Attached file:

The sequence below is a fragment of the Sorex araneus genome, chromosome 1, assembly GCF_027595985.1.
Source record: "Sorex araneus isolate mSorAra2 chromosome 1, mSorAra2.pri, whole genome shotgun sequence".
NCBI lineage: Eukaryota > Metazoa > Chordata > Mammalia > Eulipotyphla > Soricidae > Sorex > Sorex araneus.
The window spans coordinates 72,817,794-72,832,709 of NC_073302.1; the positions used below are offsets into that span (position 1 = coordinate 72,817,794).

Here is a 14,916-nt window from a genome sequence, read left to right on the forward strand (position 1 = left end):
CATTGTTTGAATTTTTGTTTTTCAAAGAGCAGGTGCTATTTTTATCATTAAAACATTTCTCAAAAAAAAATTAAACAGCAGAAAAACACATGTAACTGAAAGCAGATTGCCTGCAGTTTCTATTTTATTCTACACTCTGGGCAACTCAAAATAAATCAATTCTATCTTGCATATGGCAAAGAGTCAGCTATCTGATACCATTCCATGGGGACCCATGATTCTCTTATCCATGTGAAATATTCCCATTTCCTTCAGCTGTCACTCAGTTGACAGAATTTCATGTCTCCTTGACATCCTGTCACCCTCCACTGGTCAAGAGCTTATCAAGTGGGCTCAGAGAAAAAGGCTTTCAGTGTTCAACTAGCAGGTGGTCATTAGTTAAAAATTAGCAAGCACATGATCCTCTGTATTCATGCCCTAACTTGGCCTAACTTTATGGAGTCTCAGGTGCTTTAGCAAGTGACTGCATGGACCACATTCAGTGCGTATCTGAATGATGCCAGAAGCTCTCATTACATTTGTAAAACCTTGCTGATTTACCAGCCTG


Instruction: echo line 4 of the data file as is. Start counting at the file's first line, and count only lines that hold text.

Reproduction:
The window spans coordinates 72,817,794-72,832,709 of NC_073302.1; the positions used below are offsets into that span (position 1 = coordinate 72,817,794).